I ran into an old college friend at a barbecue the other day. He has done well for himself in life: a great job in the financial sector, an amazing wife who works for a high end law firm, and three beautiful young children. Naturally, our conversation gravitated toward fatherhood. I asked him if he’d taken any time off for the birth of his kids.
“I took three months of parental leave for the first one,” he said.*
I asked him how that was perceived around the office.
“My boss was almost thanking me. I was the first dad to take advantage of top up and she was really hoping some man would step up.”
I was thrilled to hear it. However, when it came to his other two children, the story changed.
“When my wife was pregnant with our second child, they asked disparagingly, ‘You aren’t going to take any leave this time are you?’”
Not surprisingly, with that tone and the myriad of subtexts that went with it, he didn’t.
By the third child, it wasn’t even asked. The assumption was he was going to stay at work.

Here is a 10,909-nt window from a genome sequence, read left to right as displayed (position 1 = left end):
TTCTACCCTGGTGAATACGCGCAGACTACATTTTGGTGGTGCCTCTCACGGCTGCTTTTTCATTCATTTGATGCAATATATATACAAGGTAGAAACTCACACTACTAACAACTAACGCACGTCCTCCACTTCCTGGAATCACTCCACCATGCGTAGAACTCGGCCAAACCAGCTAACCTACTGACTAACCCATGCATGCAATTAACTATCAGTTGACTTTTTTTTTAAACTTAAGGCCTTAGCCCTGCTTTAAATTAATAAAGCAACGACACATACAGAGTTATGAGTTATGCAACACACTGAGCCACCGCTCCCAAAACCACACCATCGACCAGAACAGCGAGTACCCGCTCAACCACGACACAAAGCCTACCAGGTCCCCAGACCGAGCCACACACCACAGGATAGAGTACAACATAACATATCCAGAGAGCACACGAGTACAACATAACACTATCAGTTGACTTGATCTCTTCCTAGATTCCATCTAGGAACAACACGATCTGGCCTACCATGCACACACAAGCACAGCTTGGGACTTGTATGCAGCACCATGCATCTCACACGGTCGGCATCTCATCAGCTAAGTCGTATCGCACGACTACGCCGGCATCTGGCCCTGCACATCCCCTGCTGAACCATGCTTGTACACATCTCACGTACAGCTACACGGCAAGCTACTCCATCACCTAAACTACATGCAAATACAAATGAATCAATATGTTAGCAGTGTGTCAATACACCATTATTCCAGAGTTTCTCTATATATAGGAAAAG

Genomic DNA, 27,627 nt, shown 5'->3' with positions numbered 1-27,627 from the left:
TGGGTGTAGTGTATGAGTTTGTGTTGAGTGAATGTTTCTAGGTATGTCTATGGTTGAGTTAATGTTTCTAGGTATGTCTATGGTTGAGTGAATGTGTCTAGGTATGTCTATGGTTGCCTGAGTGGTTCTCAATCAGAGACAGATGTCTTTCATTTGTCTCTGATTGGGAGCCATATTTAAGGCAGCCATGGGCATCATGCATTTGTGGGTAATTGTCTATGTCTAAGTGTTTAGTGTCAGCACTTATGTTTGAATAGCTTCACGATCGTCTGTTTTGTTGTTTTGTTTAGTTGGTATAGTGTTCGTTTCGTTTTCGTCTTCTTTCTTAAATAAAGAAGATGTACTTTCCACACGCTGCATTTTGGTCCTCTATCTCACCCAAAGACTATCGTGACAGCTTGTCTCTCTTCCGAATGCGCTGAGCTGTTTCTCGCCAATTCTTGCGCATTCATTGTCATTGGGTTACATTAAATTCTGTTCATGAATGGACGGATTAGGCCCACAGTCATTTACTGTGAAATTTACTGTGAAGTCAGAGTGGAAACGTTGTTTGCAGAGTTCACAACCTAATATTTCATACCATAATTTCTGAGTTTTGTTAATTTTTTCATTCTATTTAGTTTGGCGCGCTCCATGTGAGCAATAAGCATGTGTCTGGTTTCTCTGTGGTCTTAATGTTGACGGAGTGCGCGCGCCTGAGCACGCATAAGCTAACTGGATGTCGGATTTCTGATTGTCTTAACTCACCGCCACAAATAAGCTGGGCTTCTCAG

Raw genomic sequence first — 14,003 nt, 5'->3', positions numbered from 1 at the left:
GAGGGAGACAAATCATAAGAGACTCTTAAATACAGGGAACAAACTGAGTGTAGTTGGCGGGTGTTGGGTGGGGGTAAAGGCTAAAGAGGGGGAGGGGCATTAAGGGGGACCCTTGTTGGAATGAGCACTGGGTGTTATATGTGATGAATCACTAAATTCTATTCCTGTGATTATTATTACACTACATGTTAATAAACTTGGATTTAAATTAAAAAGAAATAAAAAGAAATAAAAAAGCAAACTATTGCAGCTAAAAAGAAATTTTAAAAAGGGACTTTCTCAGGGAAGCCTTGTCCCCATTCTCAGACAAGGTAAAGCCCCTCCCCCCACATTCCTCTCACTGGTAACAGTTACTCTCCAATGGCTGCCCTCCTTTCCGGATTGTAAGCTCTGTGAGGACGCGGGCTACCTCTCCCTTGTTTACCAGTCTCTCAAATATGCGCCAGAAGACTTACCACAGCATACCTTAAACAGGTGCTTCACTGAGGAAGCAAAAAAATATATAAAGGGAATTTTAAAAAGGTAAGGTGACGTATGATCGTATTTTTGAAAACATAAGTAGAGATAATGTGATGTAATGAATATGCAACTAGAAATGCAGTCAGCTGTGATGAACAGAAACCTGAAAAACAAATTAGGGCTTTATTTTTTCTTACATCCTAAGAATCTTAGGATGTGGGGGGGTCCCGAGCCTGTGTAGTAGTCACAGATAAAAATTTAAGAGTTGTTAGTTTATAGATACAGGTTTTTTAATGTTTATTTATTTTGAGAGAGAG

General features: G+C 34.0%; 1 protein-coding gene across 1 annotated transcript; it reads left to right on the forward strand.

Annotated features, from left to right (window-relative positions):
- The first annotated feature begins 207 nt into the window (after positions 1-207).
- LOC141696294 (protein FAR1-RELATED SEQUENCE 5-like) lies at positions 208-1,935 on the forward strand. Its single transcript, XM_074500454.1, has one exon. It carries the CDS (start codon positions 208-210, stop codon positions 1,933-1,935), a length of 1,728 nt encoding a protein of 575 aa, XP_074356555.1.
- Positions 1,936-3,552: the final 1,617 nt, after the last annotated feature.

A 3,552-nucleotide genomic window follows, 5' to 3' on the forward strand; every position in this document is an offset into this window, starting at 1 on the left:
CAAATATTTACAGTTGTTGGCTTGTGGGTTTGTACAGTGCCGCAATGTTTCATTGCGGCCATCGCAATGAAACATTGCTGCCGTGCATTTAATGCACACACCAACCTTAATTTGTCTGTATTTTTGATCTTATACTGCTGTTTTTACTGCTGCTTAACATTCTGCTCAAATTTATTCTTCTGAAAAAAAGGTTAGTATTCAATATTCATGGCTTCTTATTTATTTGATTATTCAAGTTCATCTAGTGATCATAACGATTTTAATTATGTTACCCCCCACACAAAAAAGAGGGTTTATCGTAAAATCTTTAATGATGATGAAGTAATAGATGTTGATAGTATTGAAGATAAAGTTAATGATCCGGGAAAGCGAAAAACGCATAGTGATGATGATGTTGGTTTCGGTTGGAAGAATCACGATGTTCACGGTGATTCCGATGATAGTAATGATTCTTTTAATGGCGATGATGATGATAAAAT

In the end, what began as a positive story turned into a discouraging one. What could have been a great progressive move for this company—and a chance to recognize the values of one of their upper level employees -- turned out to be nothing more than a promotional novelty act. Not surprisingly, my former classmate doesn’t feel a ton of loyalty nor wishes to go to the wall for his employer. This company had a golden chance to win him over for life; now he’ll easily consider a move to a different company if he’s offered.
Is parental leave a pain for employers? Yes.
But it’s not as big a problem as turnover and retention.
Think about it.
*In Canada, parents get one year of government subsidized parental leave to be split as they see fit. Many progressive companies will now “top up” your subsidy for some or all of your leave.